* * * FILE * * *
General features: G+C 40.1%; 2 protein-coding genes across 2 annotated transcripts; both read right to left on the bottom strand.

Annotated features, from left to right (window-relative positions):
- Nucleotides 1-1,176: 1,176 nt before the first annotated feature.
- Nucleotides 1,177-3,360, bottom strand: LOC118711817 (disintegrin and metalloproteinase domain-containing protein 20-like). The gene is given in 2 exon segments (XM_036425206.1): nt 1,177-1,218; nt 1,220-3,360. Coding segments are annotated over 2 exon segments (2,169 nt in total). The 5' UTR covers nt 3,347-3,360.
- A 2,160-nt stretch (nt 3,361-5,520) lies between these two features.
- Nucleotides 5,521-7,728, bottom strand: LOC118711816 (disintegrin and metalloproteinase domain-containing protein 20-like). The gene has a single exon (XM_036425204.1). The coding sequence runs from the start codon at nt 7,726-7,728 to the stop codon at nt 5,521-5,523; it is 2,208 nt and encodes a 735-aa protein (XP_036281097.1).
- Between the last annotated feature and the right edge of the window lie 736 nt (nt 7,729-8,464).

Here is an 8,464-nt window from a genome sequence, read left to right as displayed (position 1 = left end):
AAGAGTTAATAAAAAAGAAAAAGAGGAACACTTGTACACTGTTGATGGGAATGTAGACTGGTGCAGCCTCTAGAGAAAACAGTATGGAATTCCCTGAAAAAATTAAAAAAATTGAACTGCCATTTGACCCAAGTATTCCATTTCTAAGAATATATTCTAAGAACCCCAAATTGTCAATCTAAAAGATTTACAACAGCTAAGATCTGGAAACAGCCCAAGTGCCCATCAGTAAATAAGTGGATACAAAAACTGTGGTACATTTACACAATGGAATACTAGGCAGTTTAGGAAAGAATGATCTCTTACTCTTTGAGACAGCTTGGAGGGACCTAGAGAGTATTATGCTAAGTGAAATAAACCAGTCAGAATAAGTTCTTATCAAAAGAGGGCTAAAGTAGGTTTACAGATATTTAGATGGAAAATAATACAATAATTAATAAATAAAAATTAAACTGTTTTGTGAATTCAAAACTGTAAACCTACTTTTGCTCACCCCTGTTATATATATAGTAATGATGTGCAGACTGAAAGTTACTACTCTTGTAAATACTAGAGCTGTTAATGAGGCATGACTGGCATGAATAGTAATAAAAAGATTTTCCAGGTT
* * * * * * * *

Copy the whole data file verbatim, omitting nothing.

General features: G+C 40.1%; 2 protein-coding genes across 2 annotated transcripts; both read right to left on the bottom strand.

Annotated features, from left to right (window-relative positions):
- Nucleotides 1-1,176: 1,176 nt before the first annotated feature.
- Nucleotides 1,177-3,360, bottom strand: LOC118711817 (disintegrin and metalloproteinase domain-containing protein 20-like). The gene is given in 2 exon segments (XM_036425206.1): nt 1,177-1,218; nt 1,220-3,360. Coding segments are annotated over 2 exon segments (2,169 nt in total). The 5' UTR covers nt 3,347-3,360.
- A 2,160-nt stretch (nt 3,361-5,520) lies between these two features.
- Nucleotides 5,521-7,728, bottom strand: LOC118711816 (disintegrin and metalloproteinase domain-containing protein 20-like). The gene has a single exon (XM_036425204.1). The coding sequence runs from the start codon at nt 7,726-7,728 to the stop codon at nt 5,521-5,523; it is 2,208 nt and encodes a 735-aa protein (XP_036281097.1).
- Between the last annotated feature and the right edge of the window lie 736 nt (nt 7,729-8,464).

Here is an 8,464-nt window from a genome sequence, read left to right as displayed (position 1 = left end):
AAGAGTTAATAAAAAAGAAAAAGAGGAACACTTGTACACTGTTGATGGGAATGTAGACTGGTGCAGCCTCTAGAGAAAACAGTATGGAATTCCCTGAAAAAATTAAAAAAATTGAACTGCCATTTGACCCAAGTATTCCATTTCTAAGAATATATTCTAAGAACCCCAAATTGTCAATCTAAAAGATTTACAACAGCTAAGATCTGGAAACAGCCCAAGTGCCCATCAGTAAATAAGTGGATACAAAAACTGTGGTACATTTACACAATGGAATACTAGGCAGTTTAGGAAAGAATGATCTCTTACTCTTTGAGACAGCTTGGAGGGACCTAGAGAGTATTATGCTAAGTGAAATAAACCAGTCAGAATAAGTTCTTATCAAAAGAGGGCTAAAGTAGGTTTACAGATATTTAGATGGAAAATAATACAATAATTAATAAATAAAAATTAAACTGTTTTGTGAATTCAAAACTGTAAACCTACTTTTGCTCACCCCTGTTATATATATAGTAATGATGTGCAGACTGAAAGTTACTACTCTTGTAAATACTAGAGCTGTTAATGAGGCATGACTGGCATGAATAGTAATAAAAAGATTTTCCAGGTT